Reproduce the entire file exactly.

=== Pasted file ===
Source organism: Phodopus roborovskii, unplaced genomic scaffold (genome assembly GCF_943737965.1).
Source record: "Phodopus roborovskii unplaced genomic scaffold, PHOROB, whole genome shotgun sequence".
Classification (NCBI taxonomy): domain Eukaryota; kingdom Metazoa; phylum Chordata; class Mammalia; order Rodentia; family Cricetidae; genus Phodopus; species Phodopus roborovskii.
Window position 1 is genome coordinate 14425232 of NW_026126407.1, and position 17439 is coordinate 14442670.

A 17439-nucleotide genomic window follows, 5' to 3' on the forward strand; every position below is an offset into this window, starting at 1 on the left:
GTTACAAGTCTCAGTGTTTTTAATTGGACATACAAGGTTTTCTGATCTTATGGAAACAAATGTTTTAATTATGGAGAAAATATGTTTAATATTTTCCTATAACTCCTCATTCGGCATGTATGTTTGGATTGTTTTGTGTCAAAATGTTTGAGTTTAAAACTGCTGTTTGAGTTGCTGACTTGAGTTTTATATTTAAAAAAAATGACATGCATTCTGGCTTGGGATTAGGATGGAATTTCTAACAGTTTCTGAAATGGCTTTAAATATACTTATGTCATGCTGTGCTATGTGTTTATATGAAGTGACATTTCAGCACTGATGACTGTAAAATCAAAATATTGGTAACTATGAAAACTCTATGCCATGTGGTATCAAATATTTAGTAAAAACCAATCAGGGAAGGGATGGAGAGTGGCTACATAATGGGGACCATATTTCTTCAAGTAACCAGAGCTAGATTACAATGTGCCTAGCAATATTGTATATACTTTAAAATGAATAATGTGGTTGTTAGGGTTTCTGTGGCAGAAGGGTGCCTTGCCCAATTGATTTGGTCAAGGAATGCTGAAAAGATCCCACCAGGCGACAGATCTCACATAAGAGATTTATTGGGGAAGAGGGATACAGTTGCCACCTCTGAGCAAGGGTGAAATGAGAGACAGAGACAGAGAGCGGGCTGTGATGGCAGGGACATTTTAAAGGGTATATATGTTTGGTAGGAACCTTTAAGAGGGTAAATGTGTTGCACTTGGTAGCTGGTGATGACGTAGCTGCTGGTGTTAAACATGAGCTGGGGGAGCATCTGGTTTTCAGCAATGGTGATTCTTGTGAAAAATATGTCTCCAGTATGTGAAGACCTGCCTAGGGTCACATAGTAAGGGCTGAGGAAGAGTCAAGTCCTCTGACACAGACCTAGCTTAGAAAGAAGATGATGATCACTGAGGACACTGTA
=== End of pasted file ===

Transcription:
Source organism: Phodopus roborovskii, unplaced genomic scaffold (genome assembly GCF_943737965.1).
Source record: "Phodopus roborovskii unplaced genomic scaffold, PHOROB, whole genome shotgun sequence".
Classification (NCBI taxonomy): domain Eukaryota; kingdom Metazoa; phylum Chordata; class Mammalia; order Rodentia; family Cricetidae; genus Phodopus; species Phodopus roborovskii.
Window position 1 is genome coordinate 14425232 of NW_026126407.1, and position 17439 is coordinate 14442670.

A 17439-nucleotide genomic window follows, 5' to 3' on the forward strand; every position below is an offset into this window, starting at 1 on the left:
GTTACAAGTCTCAGTGTTTTTAATTGGACATACAAGGTTTTCTGATCTTATGGAAACAAATGTTTTAATTATGGAGAAAATATGTTTAATATTTTCCTATAACTCCTCATTCGGCATGTATGTTTGGATTGTTTTGTGTCAAAATGTTTGAGTTTAAAACTGCTGTTTGAGTTGCTGACTTGAGTTTTATATTTAAAAAAAATGACATGCATTCTGGCTTGGGATTAGGATGGAATTTCTAACAGTTTCTGAAATGGCTTTAAATATACTTATGTCATGCTGTGCTATGTGTTTATATGAAGTGACATTTCAGCACTGATGACTGTAAAATCAAAATATTGGTAACTATGAAAACTCTATGCCATGTGGTATCAAATATTTAGTAAAAACCAATCAGGGAAGGGATGGAGAGTGGCTACATAATGGGGACCATATTTCTTCAAGTAACCAGAGCTAGATTACAATGTGCCTAGCAATATTGTATATACTTTAAAATGAATAATGTGGTTGTTAGGGTTTCTGTGGCAGAAGGGTGCCTTGCCCAATTGATTTGGTCAAGGAATGCTGAAAAGATCCCACCAGGCGACAGATCTCACATAAGAGATTTATTGGGGAAGAGGGATACAGTTGCCACCTCTGAGCAAGGGTGAAATGAGAGACAGAGACAGAGAGCGGGCTGTGATGGCAGGGACATTTTAAAGGGTATATATGTTTGGTAGGAACCTTTAAGAGGGTAAATGTGTTGCACTTGGTAGCTGGTGATGACGTAGCTGCTGGTGTTAAACATGAGCTGGGGGAGCATCTGGTTTTCAGCAATGGTGATTCTTGTGAAAAATATGTCTCCAGTATGTGAAGACCTGCCTAGGGTCACATAGTAAGGGCTGAGGAAGAGTCAAGTCCTCTGACACAGACCTAGCTTAGAAAGAAGATGATGATCACTGAGGACACTGTA